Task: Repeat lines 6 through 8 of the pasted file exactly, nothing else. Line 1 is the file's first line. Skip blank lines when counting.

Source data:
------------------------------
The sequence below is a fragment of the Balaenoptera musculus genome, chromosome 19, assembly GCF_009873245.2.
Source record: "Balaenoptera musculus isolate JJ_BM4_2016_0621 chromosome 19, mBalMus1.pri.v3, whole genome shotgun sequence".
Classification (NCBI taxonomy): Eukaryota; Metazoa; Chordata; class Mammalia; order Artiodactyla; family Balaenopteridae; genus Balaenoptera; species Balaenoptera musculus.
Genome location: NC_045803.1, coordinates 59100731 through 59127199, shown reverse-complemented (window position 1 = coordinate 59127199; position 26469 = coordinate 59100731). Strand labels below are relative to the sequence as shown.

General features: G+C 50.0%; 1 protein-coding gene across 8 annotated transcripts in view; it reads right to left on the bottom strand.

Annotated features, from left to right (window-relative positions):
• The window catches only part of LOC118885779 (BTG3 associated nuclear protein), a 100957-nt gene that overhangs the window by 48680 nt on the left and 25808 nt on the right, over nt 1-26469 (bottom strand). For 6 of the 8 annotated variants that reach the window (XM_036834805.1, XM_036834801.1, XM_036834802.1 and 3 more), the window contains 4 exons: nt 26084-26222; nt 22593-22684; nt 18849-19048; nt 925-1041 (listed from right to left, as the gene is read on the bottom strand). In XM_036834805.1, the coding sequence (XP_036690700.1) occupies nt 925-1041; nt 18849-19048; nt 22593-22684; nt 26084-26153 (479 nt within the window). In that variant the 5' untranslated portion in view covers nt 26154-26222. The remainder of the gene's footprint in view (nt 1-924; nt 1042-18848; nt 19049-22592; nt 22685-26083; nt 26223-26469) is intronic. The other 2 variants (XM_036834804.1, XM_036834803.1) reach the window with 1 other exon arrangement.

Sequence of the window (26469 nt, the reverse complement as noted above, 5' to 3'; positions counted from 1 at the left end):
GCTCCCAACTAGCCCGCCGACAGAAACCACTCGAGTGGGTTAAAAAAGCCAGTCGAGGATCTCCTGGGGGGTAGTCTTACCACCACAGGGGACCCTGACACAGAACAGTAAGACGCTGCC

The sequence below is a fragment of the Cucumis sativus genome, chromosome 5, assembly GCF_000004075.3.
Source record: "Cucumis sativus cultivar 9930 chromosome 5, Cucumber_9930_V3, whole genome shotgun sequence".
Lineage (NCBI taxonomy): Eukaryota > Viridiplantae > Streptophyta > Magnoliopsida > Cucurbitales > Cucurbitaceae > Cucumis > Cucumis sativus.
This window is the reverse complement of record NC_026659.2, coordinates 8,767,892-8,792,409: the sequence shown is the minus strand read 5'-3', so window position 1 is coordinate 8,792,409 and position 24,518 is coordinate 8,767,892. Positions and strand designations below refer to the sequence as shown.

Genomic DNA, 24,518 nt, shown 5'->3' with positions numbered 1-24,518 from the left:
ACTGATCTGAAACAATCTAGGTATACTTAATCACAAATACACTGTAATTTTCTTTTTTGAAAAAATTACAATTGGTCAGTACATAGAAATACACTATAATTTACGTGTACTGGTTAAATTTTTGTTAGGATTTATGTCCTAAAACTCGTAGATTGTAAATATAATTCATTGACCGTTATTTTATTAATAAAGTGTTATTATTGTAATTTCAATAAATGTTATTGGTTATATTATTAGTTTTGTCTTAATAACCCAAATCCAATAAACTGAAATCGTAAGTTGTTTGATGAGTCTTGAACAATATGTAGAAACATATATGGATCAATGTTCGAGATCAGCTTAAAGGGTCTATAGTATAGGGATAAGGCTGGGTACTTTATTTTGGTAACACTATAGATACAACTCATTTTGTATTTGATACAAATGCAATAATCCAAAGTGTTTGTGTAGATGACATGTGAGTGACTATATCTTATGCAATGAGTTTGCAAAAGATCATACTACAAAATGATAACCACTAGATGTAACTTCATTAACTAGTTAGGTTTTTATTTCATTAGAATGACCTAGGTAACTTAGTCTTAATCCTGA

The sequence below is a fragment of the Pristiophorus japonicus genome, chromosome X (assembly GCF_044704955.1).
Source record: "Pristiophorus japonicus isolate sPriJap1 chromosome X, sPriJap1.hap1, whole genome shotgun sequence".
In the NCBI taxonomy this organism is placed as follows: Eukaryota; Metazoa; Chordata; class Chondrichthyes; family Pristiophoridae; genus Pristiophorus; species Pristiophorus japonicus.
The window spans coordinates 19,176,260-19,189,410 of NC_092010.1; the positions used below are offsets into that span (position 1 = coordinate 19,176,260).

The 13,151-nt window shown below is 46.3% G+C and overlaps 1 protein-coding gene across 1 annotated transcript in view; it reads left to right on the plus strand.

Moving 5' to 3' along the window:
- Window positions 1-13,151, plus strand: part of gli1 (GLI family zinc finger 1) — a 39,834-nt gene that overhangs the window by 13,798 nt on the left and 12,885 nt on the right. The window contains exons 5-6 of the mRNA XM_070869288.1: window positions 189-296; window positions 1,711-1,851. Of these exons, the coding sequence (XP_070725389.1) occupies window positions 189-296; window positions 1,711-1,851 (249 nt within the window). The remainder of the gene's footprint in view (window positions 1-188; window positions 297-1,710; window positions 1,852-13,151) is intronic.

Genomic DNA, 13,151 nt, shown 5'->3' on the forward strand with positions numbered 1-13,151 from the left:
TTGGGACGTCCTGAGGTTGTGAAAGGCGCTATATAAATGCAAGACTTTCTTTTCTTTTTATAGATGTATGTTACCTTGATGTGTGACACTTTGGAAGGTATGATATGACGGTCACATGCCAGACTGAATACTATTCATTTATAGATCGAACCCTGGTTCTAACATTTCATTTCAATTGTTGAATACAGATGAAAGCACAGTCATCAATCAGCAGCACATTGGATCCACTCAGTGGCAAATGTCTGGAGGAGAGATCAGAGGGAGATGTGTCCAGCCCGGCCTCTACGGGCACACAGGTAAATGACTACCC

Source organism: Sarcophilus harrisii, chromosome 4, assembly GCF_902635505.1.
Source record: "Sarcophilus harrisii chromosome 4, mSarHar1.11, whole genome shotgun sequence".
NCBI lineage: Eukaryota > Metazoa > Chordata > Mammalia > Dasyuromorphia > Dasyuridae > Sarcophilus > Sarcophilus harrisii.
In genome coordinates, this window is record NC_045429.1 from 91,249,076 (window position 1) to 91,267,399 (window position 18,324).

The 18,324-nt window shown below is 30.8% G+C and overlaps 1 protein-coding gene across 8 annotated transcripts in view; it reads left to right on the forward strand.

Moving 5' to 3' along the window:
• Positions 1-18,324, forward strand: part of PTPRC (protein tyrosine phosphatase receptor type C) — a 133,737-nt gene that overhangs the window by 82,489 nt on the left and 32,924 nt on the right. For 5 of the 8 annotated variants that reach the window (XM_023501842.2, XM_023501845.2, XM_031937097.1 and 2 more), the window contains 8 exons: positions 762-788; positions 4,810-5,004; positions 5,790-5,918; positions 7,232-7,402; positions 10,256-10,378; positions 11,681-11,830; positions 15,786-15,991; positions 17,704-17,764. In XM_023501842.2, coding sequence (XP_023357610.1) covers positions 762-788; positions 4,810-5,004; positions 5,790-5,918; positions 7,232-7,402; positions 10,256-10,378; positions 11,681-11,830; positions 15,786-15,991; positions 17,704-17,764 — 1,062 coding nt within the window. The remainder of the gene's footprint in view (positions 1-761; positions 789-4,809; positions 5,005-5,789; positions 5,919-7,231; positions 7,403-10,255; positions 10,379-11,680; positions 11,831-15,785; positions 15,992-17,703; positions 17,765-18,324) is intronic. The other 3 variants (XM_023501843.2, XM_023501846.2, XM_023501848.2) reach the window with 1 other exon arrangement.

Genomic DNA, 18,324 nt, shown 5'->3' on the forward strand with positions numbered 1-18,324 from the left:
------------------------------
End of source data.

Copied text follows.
Annotated features, from left to right (window-relative positions):
• The window catches only part of LOC118885779 (BTG3 associated nuclear protein), a 100957-nt gene that overhangs the window by 48680 nt on the left and 25808 nt on the right, over nt 1-26469 (bottom strand). For 6 of the 8 annotated variants that reach the window (XM_036834805.1, XM_036834801.1, XM_036834802.1 and 3 more), the window contains 4 exons: nt 26084-26222; nt 22593-22684; nt 18849-19048; nt 925-1041 (listed from right to left, as the gene is read on the bottom strand). In XM_036834805.1, the coding sequence (XP_036690700.1) occupies nt 925-1041; nt 18849-19048; nt 22593-22684; nt 26084-26153 (479 nt within the window). In that variant the 5' untranslated portion in view covers nt 26154-26222. The remainder of the gene's footprint in view (nt 1-924; nt 1042-18848; nt 19049-22592; nt 22685-26083; nt 26223-26469) is intronic. The other 2 variants (XM_036834804.1, XM_036834803.1) reach the window with 1 other exon arrangement.

Sequence of the window (26469 nt, the reverse complement as noted above, 5' to 3'; positions counted from 1 at the left end):